Most of China’s tombs and temples glorify emperors and royals of high standing, yet the one-of-a-kind tomb of Tian Yi memorializes a member of the serving class who rose to prominence through his life-long service in the imperial court and, more broadly, his stolen manhood.
Tian Yi, like all young boys destined to serve in the imperial palaces, underwent castration at the age of nine. This was the first step in a career that lasted 63 years at the Imperial Palace, now known as the Forbidden City. The devoted eunuch served under three emperors throughout the Ming and into the Qing dynasty, longer than almost any other servant. His committed service earned him a special position in the imperial structure; by the end of his tenure he had risen to become the fourth most powerful figure in the political system of the time. When Tian Yi died, the emperor ordered three days of mourning, and the eunuch’s body was placed in a smaller replica of an imperial mausoleum (an unprecedented honor) located at the foot of Cuiwei Mountain. It is this elaborate burial site that is now a historic treasure.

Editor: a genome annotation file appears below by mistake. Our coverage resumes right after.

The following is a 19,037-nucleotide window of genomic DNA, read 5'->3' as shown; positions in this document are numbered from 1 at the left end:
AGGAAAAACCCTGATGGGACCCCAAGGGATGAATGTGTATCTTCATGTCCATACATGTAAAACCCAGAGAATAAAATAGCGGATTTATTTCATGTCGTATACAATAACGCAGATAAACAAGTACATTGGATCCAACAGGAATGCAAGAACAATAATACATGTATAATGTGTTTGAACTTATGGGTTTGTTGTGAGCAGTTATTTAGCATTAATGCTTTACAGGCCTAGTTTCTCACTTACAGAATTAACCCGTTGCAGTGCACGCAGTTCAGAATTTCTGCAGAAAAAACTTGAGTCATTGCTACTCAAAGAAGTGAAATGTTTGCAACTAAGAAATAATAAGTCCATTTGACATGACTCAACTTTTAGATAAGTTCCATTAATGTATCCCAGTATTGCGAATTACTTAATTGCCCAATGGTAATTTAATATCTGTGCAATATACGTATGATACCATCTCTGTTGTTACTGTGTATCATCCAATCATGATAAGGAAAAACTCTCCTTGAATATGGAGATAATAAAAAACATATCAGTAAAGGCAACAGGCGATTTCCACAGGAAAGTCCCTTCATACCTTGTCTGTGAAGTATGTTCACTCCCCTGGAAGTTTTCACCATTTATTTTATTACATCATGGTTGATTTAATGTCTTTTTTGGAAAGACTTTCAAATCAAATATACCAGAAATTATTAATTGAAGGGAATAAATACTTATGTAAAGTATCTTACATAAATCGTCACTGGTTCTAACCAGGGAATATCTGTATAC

The beauty of Tian Yi’s Tomb begins long before reaching the tomb itself, as the road leading to the grounds known as the Spirit Way (or Sacred Way) features a succession of exquisitely carved statues of real and mythical animals as well as civilian and military officials. The central compound now features a museum to the lives of the imperial eunuchs and as such there is a small exhibition hall that provides scattered details of their service and all the information you could want about Chinese castration.
The tombs themselves are simple earthen mounds with unique four-foot-tall phallic structures at their base, built from white marble. While there is not a great deal of explicit phallic imagery on the grounds, much of the monuments in Tian Yi’s Tomb take on a penile aspect when viewed in the context of the famous imperial castrato’s life.